When it comes to love, some movies revel in the fantastic. Featuring larger-than-life actors chiseled to perfection, they tell sweeping stories of romance and conclude with unseen, happily-ever-afters that we’re conditioned to expect.
500 Days of Summer is not one of those movies. The couple is comprised of indie princess Zooey Deschanel as the titular object of affection, Summer Finn, and the geeky-cute Joseph Gordon-Levitt, who plays the lovelorn Tom Hansen. When Tom meets Summer at their office -- brilliantly, they work at a greeting card company -- he’s instantly smitten. Yet, their movie relationship (and periodic lacks thereof) unfolds like a lot of real relationships: it has ups, down, backwards and forwards that add up to a rocky road with a steep learning curve.
The DVD edition of 500 Days, which arrives this week, enhances the viewing experience chiefly through the addition of commentary. The optional feature includes behind-the-scenes banter from director Marc Webb, writers Scott Neustadter and Michael H. Weber and Gordon-Levitt for the movie, as well as for a number of extended and deleted scenes. Like the film itself, the voiceover discussion doesn’t so much build up a cinematic facade, but breaks it down with stories about the variations the actors explored in different scenes (how much champagne spit is funny?), and stories behind some of the songs in the film (Carla Bruni used a line from her ex-lover). Neustadter kicks off the film commentary with music talk, connecting the opening Regina Spektor song (“Us”) with Tom and Summer’s story, and discussing the demarcation between two people in a relationship.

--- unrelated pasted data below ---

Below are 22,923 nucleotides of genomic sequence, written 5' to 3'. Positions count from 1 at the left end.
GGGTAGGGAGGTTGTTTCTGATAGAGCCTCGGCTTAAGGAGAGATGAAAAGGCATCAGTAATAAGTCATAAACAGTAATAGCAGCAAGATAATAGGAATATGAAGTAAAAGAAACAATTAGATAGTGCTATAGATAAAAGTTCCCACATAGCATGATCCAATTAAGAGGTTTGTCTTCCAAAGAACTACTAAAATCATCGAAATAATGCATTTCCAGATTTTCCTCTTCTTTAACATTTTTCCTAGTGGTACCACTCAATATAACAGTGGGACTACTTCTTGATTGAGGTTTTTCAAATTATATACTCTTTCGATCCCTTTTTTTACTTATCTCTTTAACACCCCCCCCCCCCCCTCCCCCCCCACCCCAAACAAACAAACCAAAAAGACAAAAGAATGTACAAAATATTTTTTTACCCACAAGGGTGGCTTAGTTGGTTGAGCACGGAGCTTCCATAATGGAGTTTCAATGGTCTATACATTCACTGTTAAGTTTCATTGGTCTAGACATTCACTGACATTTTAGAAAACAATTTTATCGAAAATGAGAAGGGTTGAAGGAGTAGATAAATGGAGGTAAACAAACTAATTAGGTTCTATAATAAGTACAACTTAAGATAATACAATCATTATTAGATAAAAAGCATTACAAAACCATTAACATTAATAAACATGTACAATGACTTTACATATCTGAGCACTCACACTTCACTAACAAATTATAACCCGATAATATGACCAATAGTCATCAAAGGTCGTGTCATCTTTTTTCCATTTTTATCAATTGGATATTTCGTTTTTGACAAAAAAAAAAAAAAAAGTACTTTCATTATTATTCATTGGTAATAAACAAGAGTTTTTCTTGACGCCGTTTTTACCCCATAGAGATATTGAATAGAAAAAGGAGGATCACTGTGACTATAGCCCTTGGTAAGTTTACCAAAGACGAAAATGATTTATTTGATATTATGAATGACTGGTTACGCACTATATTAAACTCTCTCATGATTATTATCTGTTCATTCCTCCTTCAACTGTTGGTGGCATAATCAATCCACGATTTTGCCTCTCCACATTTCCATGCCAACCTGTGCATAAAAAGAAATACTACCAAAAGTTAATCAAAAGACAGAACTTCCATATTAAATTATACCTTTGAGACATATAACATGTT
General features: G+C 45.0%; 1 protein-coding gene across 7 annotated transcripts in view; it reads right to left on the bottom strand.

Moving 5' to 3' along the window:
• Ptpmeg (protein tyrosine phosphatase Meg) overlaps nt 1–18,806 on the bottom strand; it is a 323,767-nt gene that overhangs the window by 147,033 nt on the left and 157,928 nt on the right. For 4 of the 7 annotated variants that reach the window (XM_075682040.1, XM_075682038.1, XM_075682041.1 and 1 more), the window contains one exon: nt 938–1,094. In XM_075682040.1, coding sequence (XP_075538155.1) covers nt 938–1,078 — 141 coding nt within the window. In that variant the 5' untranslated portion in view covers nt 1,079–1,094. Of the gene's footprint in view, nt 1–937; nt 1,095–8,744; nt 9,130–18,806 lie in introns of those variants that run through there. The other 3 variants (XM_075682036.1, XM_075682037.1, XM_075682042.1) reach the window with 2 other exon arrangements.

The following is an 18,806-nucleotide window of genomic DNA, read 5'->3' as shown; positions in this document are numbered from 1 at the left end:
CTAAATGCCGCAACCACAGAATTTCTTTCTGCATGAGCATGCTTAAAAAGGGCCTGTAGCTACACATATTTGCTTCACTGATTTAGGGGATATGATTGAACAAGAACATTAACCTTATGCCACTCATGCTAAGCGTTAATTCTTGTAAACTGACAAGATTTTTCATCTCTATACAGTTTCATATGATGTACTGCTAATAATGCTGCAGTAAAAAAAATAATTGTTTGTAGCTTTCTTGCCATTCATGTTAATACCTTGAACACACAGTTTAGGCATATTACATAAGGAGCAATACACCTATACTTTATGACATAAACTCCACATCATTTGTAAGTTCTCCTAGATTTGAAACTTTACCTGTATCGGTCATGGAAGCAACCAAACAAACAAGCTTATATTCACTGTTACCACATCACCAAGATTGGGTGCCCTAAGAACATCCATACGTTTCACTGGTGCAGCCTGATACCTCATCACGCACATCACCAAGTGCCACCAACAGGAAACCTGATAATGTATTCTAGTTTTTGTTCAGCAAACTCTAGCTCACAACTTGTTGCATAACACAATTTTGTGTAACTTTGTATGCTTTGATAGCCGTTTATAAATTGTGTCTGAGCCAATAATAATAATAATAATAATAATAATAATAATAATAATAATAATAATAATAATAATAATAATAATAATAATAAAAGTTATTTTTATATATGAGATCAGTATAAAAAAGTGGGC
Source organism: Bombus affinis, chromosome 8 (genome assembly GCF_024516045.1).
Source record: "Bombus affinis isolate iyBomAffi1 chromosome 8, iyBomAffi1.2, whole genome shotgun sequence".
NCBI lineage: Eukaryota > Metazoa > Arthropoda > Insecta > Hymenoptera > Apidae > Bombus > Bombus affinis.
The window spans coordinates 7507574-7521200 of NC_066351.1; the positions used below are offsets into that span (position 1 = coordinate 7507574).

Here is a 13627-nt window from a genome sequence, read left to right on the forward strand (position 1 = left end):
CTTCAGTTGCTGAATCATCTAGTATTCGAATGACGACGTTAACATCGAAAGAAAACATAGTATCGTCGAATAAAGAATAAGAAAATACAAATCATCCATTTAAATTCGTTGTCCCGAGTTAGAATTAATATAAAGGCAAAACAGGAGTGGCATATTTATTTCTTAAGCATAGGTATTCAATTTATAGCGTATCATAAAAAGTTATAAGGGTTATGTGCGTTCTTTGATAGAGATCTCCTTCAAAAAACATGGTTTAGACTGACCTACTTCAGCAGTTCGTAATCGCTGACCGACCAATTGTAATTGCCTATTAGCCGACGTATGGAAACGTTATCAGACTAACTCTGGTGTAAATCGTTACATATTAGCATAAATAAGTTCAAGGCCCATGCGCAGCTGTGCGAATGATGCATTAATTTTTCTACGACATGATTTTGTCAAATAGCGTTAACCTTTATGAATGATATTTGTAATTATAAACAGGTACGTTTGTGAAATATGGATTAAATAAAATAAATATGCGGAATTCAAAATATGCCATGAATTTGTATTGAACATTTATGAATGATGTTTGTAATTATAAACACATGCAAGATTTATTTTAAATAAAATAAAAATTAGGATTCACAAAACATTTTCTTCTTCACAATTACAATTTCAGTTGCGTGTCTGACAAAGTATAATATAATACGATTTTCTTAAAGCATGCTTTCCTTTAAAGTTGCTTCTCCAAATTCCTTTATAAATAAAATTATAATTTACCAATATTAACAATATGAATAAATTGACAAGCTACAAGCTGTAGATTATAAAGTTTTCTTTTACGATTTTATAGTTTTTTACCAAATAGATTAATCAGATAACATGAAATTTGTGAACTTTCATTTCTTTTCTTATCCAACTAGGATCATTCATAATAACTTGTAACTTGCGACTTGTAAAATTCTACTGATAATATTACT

Other aspects of the commentary underscore 500 Days’s residual effect, as much of the discussion about the film is essentially a discussion about love itself. Amid bickering about how one scene should have played, or what joke would have worked, the four men digress into musings on relationships and growing pains, and about the subjectivity of experience. About how when you’re really in love, suddenly cliches about love all sound true. And that when a relationship starts with bonding over a Smiths song, it’s almost definitely doomed.
The one thing that the director doesn’t enhance through commentary, however, is Summer’s casting. While Deschanel is undeniably cute, ironic and mysterious, neither the actress nor, perhaps, her lines, establish the kind of likability or compelling personality that would make Tom’s saga (and it’s a long, gut-wrenching one) more engaging. What is clear is that, like Tom, Webb is smitten by Deschanel's beauty and authenticity -- both of which are arguably acquired tastes.
Despite Summer’s debatable qualifications as a muse, 500 Days is a heartfelt package. With relatable actors and an unpredictable, rocky romance, the film delves into love, loss, fate and the painful process of growing up. The appeal is that it navigates all its topical shoals with wry wit, muted, hipster-worthy aesthetics and a sound track so integral to it that the film begs multiple viewings for the music (and the love lessons) to sink in.